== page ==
Variation among closely related languages may reveal the inner workings of language acquisition, loss and innovation. This study of the existing literature and of selected interviews from recent narrative corpora compares the marking of evidentiality and epistemic modality in Chuquisaca, Bolivian Quechua with its closely related variety in Cuzco, Peru and investigates three hypotheses: that morpho-syntactic attrition proceeds in reverse order of child language acquisition, that convergence characterizes the emergence of grammatical forms different from L1 and L2 in contact situations, and that the Quechua languages are undergoing typological shift toward more isolating morphology. It appears that reportive -sis disappeared first in Bolivia, with eyewitness/validator -min retaining only the validator function. This finding seems to concord with reverse acquisition since it has previously been claimed that epistemic marking is acquired earlier than evidential marking in Cuzco. Meanwhile, Spanish and Quechua in nearby Cochabamba are claimed to mark reportive evidentiality via freestanding verbs of saying. I explore the reportive use of ñiy ‘to say’ in Chuquisaca as compared to Cochabamba and Cuzco and suggest the need for comparative statistical studies of evidential and epistemic marking in Southern Quechua. Full article
(This article belongs to the Special Issue Indigenous Languages of the Americas)
Article
Object Sharing in Mbya Guarani: A Case of Asymmetrical Verbal Serialization?
Languages 2021, 6(1), 45; https://doi.org/10.3390/languages6010045 - 05 Mar 2021
Viewed by 952
Abstract
In this paper, we intend to describe and discuss the grammatical status of the V1-V2 (Cy/vy) constructions found in Mbya Guarani which can express simultaneous events, among other meanings, and which involve a single clause. We suggest here that this verbal [...] Read more.
In this paper, we intend to describe and discuss the grammatical status of the V1-V2 (Cy/vy) constructions found in Mbya Guarani which can express simultaneous events, among other meanings, and which involve a single clause. We suggest here that this verbal complex can be treated as a case of asymmetrical verbal serialization because it contains verbs from a major lexical class, occupying the V1 slot, followed by a more restricted intransitive verbal class, such as movement, postural, or stative verbs, which stands in the V2 position. The curious property of these constructions is that V2 can be transitivized through the attachment of applicative or causative morphemes and “share” its object with transitive V1. “Object sharing” is another property attributed to serialization, as suggested by Baker and Baker and Stewart, which may be seen as a strong argument in favor of the present hypothesis. We will also provide evidence to distinguish Mbya Guarani V1-V2 (Cy/vy) complex from other constructions, such as temporal and purpose subordinate clauses, involving the particle vy. Full article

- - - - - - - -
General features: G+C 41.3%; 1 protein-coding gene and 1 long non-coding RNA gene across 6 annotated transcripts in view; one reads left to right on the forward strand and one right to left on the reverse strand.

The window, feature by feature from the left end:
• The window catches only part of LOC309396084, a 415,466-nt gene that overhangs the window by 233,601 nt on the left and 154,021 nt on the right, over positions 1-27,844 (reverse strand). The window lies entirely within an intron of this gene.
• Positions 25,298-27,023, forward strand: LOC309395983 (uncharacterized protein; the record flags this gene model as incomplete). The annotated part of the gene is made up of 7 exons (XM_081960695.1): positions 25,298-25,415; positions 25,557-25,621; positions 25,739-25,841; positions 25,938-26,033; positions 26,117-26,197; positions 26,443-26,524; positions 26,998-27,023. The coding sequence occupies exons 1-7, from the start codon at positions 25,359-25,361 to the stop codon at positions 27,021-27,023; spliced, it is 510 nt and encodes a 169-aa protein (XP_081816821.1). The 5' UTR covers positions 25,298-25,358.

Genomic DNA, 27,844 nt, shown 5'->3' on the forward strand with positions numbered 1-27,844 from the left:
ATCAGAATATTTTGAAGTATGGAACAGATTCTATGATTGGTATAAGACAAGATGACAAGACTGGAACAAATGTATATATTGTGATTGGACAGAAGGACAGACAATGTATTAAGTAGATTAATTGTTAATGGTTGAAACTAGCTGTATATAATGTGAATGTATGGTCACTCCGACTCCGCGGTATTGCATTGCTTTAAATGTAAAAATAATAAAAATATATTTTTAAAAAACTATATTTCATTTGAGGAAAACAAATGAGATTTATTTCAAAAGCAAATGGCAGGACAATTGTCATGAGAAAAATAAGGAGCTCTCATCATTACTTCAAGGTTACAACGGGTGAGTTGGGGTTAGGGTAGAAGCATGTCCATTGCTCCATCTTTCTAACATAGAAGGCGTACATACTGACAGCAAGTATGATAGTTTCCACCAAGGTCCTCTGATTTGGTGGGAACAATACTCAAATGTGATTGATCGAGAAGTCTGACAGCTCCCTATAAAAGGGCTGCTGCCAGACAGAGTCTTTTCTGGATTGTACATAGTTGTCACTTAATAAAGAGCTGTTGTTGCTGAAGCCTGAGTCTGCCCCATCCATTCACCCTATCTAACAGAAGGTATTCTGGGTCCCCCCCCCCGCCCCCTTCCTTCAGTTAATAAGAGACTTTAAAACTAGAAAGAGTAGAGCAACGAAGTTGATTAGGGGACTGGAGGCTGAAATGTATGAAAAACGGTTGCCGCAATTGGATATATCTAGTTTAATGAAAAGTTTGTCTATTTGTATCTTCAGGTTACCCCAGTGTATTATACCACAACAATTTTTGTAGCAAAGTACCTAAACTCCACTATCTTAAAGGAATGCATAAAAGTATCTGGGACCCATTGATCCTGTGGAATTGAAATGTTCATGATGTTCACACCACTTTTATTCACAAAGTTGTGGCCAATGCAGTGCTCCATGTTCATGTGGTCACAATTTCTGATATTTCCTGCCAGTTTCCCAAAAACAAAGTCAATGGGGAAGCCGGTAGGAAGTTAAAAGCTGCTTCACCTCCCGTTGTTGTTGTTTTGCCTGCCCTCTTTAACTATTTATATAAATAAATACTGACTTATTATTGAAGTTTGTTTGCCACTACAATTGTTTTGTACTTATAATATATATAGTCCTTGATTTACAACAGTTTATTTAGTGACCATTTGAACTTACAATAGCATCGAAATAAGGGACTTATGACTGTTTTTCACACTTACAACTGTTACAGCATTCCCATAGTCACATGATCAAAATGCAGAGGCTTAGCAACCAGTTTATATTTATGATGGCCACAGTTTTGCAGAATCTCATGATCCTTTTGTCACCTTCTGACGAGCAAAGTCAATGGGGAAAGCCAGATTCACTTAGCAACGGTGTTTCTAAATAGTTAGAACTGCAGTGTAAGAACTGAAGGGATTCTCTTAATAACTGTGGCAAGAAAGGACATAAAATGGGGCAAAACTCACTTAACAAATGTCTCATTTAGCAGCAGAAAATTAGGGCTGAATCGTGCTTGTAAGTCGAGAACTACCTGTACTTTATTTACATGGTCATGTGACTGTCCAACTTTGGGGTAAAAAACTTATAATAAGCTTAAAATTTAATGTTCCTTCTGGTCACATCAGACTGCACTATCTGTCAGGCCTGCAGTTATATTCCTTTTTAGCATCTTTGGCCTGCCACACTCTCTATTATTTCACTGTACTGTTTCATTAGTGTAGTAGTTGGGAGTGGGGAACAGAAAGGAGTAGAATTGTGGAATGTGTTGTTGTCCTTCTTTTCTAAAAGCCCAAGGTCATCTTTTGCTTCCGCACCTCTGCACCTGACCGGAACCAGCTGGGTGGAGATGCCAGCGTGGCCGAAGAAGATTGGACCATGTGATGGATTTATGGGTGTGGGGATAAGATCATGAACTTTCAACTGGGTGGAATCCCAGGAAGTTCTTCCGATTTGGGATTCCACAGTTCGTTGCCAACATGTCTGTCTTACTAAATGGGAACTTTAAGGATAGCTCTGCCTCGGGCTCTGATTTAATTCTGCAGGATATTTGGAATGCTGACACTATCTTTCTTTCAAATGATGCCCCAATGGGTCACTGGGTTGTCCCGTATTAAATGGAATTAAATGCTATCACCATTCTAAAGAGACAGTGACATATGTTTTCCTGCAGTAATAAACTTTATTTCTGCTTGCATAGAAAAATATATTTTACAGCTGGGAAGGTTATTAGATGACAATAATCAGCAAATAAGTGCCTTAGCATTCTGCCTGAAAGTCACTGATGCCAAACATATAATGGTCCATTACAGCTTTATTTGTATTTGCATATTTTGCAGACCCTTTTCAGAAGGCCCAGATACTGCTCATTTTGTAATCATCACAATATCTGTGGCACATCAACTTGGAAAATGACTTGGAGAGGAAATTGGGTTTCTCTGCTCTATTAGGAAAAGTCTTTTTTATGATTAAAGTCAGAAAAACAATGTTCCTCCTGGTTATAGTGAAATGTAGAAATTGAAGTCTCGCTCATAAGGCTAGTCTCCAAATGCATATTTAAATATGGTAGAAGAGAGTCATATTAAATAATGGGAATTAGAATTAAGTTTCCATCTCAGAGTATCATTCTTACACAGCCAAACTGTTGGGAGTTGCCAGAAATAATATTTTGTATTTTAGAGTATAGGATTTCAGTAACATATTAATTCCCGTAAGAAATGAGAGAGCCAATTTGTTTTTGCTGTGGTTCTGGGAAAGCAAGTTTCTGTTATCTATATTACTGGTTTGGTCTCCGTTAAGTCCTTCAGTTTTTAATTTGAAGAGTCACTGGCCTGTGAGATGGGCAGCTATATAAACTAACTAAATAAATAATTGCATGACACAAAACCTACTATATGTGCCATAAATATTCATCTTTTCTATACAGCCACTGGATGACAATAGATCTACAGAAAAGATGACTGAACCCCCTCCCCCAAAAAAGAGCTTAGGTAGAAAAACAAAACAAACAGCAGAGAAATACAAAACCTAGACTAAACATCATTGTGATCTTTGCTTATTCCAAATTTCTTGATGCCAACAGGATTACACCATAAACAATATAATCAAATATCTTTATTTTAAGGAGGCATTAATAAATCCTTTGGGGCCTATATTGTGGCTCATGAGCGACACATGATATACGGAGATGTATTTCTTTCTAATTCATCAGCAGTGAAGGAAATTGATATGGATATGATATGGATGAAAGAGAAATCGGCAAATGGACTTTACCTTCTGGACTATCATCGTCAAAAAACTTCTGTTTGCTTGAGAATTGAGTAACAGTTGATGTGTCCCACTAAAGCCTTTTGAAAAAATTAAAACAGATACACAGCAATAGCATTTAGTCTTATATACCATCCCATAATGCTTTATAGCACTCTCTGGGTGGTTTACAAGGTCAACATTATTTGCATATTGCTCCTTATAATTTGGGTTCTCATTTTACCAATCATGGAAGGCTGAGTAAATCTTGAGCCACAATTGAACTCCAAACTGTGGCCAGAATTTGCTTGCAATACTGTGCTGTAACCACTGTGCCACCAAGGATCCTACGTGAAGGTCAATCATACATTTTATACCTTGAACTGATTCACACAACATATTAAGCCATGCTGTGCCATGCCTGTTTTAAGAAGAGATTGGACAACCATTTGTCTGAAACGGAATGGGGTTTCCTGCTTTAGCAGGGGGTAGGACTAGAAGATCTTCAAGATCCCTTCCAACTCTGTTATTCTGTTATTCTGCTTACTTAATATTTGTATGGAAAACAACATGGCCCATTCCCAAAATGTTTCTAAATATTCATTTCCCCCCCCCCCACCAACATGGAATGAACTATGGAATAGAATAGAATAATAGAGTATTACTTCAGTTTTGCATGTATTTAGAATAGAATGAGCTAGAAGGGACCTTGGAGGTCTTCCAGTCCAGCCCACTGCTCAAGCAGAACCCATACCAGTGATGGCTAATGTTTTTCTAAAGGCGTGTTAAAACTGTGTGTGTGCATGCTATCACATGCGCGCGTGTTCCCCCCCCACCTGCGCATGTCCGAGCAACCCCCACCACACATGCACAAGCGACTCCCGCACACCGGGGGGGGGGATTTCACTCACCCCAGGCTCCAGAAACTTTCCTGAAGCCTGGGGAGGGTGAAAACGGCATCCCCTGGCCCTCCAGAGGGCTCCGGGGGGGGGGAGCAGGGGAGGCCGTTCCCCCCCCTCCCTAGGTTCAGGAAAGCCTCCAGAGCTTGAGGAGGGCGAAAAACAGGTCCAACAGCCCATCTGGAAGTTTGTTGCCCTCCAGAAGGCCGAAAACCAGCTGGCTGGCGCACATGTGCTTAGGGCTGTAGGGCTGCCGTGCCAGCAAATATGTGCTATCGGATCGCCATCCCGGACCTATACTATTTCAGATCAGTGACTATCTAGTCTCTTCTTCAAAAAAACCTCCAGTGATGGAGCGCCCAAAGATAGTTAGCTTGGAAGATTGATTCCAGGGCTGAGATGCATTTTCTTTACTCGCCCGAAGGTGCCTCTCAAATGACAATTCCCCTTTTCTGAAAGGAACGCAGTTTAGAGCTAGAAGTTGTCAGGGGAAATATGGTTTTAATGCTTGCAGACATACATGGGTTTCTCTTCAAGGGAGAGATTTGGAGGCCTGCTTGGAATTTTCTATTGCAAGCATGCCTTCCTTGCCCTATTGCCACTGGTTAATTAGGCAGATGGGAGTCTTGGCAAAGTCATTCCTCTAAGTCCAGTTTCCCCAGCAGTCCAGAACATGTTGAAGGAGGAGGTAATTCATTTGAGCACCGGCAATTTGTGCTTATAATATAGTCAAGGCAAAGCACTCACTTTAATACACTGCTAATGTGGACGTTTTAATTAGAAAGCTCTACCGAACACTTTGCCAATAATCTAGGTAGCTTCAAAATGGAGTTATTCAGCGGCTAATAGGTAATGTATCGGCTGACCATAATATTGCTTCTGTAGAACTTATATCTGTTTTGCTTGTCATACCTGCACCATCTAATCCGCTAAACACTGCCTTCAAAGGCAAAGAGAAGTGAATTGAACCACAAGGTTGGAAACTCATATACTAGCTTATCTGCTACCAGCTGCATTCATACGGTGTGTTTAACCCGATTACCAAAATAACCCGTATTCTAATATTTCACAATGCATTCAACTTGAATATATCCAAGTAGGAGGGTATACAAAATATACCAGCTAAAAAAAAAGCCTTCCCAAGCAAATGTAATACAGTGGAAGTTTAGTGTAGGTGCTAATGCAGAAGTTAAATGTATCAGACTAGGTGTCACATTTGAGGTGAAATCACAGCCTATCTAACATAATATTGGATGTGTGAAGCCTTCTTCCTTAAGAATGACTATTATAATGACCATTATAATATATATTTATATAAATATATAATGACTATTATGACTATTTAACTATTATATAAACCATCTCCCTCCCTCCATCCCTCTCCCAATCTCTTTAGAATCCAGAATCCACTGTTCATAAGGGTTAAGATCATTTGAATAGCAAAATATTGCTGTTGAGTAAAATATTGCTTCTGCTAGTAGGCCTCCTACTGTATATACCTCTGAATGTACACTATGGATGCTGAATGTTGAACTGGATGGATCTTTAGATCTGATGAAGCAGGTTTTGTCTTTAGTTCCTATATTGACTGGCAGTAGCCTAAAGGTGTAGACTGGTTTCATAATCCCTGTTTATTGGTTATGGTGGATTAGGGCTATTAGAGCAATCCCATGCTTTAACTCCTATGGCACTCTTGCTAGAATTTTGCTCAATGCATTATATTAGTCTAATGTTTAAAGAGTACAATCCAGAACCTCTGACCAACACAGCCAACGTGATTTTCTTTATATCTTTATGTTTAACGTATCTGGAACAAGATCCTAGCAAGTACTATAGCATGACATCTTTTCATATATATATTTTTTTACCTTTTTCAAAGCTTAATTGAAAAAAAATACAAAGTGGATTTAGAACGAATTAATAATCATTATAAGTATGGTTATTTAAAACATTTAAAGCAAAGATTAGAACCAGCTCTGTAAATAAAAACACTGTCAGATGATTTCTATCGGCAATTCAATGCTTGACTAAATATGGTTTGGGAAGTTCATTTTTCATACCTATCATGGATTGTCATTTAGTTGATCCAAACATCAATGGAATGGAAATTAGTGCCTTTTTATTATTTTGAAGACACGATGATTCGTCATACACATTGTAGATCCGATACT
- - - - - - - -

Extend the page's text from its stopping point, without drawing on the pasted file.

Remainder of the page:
(This article belongs to the Special Issue Indigenous Languages of the Americas)
Article
Typological Shift in Bilinguals’ L1: Word Order and Case Marking in Two Varieties of Child Quechua
Languages 2021, 6(1), 42; https://doi.org/10.3390/languages6010042 - 04 Mar 2021
Cited by 1 | Viewed by 1107
Abstract
We compare speech production and find morphosyntactic change among children and adolescents speaking two closely related varieties of Quechua in Cuzco, Peru, and Chuquisaca, Bolivia. Quechua languages traditionally employ Object-Verb (OV) word order in main clauses, but robust case marking permits other orders, [...] Read more.
We compare speech production and find morphosyntactic change among children and adolescents speaking two closely related varieties of Quechua in Cuzco, Peru, and Chuquisaca, Bolivia. Quechua languages traditionally employ Object-Verb (OV) word order in main clauses, but robust case marking permits other orders, especially to focalize new information through constituent fronting. In Chuquisaca, but not Cuzco, we find that schoolchildren often omit the accusative suffix -ta from direct objects while retaining a prosodic trace of -ta. In other varieties, loss of accusative marking is associated with a shift towards Verb-Object (VO) word order, as in Spanish. However, we find that Chuquisaqueños use more canonical OV and possessor-possessed order in declarative sentences than do Cuzqueños, who employ a wide range of word orders at the sentence level and deviate from the possessor-possessed norm for Quechua noun phrases. Our finding of more rigid word order in Chuquisaca highlights the complex factors contributing to typological shift in word order and morphology: Omission of case morphology places a greater burden on word order to identify grammatical roles. Further, we find that Chuquisaqueño schoolchildren alone have begun to use huk, “one,” to mark indefiniteness, perhaps to replace determiner-like functions ascribed to -ta and to obsolescent markers such as evidentials. Full article
(This article belongs to the Special Issue Indigenous Languages of the Americas)
Show Figures

Graphical abstract

Article
On Derived Change of State Verbs in Southern Aymara
Languages 2021, 6(1), 28; https://doi.org/10.3390/languages6010028 - 06 Feb 2021
Viewed by 828
Abstract
There are two main approaches to change of state verbs. One adopts an approach in terms of a total change (becomeP, for base predicate P), i.e., a change from not being in the extension of the base predicate to [...] Read more.
There are two main approaches to change of state verbs. One adopts an approach in terms of a total change (becomeP, for base predicate P), i.e., a change from not being in the extension of the base predicate to being in it. The other adopts an approach in terms of a relative change (becomemore P, for base predicate P), i.e., a change for a theme in which it increases in the extent to which it holds the property denoted by the base predicate. Different languages have been analyzed using one or the other approach. I argue that both proposals are actually appropriate for analyzing related but not (completely) overlapping phenomena in the domain of derived change of state verbs in the very same language. This proposal is based on the discussion of change of state verbs in Southern Aymara that are derived with the suffixes -pta and -ra. I show that verbs with -pta convey the meaning of total change and that verbs with -ra convey the meaning of relative change. I further discuss how expressions with -pta and -ra interact: expressions with -ra implicate that the theme does not change from not being in the extension of the base to being in it. I propose an account in terms of scalar implicatures in which -pta and -ra are lexical alternatives, thus extending the domain of linguistic phenomena for which the computation of scalar implicatures is relevant. Full article
(This article belongs to the Special Issue Indigenous Languages of the Americas)
Back to TopTop